The 2005 New York City Transit Strike

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The 2005 New York City transit strike was caused by negotiations for a new contract between the Transport Workers Union Local 100 and the Metropolitan Transportation Authority breaking down over retirement pension and wage increases. The strike began on December 20, 2005, and effectively halted all service on the subway and buses, affecting millions of commuters. The strike officially ended on December 22, 2005, with the executive board of Local 100 accepting a 37-month contract offer from the MTA. The TWU demanded a 6% salary increase per year for each of the 3 years of the contract, along with more expensive accommodations for maternity leave and more money for station maintenance. The MTA offered a 3% raise the first year, a 4% raise the second year, and a 3.5% raise the third year. The striking workers reportedly earn an average of about US$48,000 annually. The TWU also wanted to lower the age of retirement from 55 to 50, which the MTA dropped in exchange for pension contributions from new workers. The strike highlighted the problem of communication between the company and its employees and customers. The management was blamed for the problems, and the strike was seen as a lesson for the TWU and the labor movement.

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The Transport Workers Union Local 100 (TWU) initiated the 2005 New York City transit strike, significantly impacting the city’s transportation services. The strike was a result of failed negotiations with the Metropolitan Transportation Authority (MTA) concerning retirement plans, pensions, and wage increases. It began at 3:00 a.m. EST on December 20, 2005, involving a majority of employees from the New York City Transit Authority and resulting in a total halt of subway and bus operations.

On December 22, 2005, at 2:35 p.m. EST, a strike that impacted numerous commuters ended, restoring all transportation systems to full operation by the morning commute on the 23rd. The executive board of Local 100 of the TWU accepted a contract offer from the MTA on Tuesday, December 27, 2005. This contract lasted for a crucial period of 37 months and followed a previous one that had caused disruption to the New York City economy during the holiday season and concluded on December 15.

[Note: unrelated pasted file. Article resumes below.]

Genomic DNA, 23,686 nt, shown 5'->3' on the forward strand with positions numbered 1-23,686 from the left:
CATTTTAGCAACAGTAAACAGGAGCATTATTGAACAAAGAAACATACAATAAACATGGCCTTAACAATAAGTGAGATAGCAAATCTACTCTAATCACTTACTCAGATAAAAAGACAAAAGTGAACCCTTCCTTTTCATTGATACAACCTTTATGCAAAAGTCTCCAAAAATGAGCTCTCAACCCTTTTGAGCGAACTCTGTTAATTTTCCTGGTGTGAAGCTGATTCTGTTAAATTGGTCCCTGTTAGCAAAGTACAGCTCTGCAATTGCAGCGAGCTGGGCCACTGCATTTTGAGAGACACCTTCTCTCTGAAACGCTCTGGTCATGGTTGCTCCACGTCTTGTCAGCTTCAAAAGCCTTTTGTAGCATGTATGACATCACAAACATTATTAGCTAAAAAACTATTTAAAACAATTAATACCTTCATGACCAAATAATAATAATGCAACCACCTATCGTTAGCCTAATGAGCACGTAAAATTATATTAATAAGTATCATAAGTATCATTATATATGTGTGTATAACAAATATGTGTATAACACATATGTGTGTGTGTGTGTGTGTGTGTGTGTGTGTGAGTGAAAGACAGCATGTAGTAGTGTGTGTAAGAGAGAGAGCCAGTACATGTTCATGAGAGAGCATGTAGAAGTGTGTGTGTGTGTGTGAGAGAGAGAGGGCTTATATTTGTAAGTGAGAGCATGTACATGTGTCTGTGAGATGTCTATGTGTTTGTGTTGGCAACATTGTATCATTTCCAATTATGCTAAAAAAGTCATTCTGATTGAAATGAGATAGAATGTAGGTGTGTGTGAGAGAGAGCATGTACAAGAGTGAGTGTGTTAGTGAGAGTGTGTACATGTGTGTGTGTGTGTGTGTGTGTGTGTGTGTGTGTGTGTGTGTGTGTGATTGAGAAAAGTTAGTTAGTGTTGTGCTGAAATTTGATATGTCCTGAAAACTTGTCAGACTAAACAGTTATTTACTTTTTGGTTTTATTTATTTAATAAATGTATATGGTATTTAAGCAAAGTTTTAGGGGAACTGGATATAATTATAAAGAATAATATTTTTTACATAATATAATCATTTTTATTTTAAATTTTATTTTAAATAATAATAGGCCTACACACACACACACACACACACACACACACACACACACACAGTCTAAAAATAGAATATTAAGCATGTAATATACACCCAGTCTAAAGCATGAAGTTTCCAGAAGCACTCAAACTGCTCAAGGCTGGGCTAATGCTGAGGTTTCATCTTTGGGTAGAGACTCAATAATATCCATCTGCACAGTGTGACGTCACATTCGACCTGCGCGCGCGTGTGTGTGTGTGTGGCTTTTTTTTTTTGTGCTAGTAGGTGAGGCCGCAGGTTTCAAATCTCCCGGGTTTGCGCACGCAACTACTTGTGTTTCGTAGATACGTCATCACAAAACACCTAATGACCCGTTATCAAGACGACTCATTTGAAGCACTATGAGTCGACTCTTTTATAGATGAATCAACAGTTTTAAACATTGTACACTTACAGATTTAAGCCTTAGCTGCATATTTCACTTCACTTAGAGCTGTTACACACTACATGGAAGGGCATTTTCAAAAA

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The upcoming contract is set to expire in mid January. The TWU is advocating for a 6% annual pay increase for all union members over the duration of the 3-year contract, along with enhanced provisions for maternity leave and increased funding for station maintenance. In contrast, the MTA has proposed a salary increase of 3% in year one, followed by a 4% raise in year two, and ultimately a 3.5% hike in year three. There have been reports stating that employees who go on strike earn an average salary of about $48,000 per year.

The Transport Workers Union (TWU) aimed to decrease the retirement age to 50, enabling employees to obtain a complete pension. On the other hand, the Metropolitan Transportation Authority (MTA) initially suggested increasing the retirement age for new workers from 55 to 62. Nonetheless, they discarded this proposal and instead reached a compromise. According to this agreement, new staff members would allocate 6% of their gross salary annually towards their pension during the initial ten years of employment. This contrasted with the previous contract where employees only allocated 2%.

During a news conference on December 22, 2005, Richard Curreri, the state mediator, announced that he had achieved a preliminary agreement between the MTA and a TWU team led by Roger Toussaint. This agreement allowed transit workers to temporarily resume work without a contract and made progress on pension issues. A subsequent news conference on December 27, 2005 revealed an agreement between Roger Toussaint and the MTA in which it was ensured that the valuable pension would remain unchanged (despite being costly for the MTA). The agreement also included annual salary increases of 3%, 4%, and 3% for the next three years respectively. Additionally, workers would contribute 1.5% of their salary to cover healthcare costs.

Starting in June 2006, striking workers faced wage deductions as penalties under the Taylor Law. The Union check off was not given until early 2007. As part of their commitment related to the strike, TWU agreed to pay over $300,000 per month in penalties. This situation highlights a lack of communication among the company, its employees, and customers. Despite lasting only two days, further escalation of the strike was prevented due to efforts made by the company.

Following the strike, a 37-month agreement was reached by the company. The strike had both positive and negative implications. On one hand, it lasted only 2 days, demonstrating the company’s ability to swiftly address the issue. However, the management bears responsibility for the negative aspects of this situation, encompassing strategic problems as well. The strike served as a valuable lesson for both TWU and the labor movement in general. It is clear that persisting with leaders who are disconnected from their members will not produce fruitful outcomes.

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The 2005 New York City Transit Strike. (2018, Mar 21). Retrieved from

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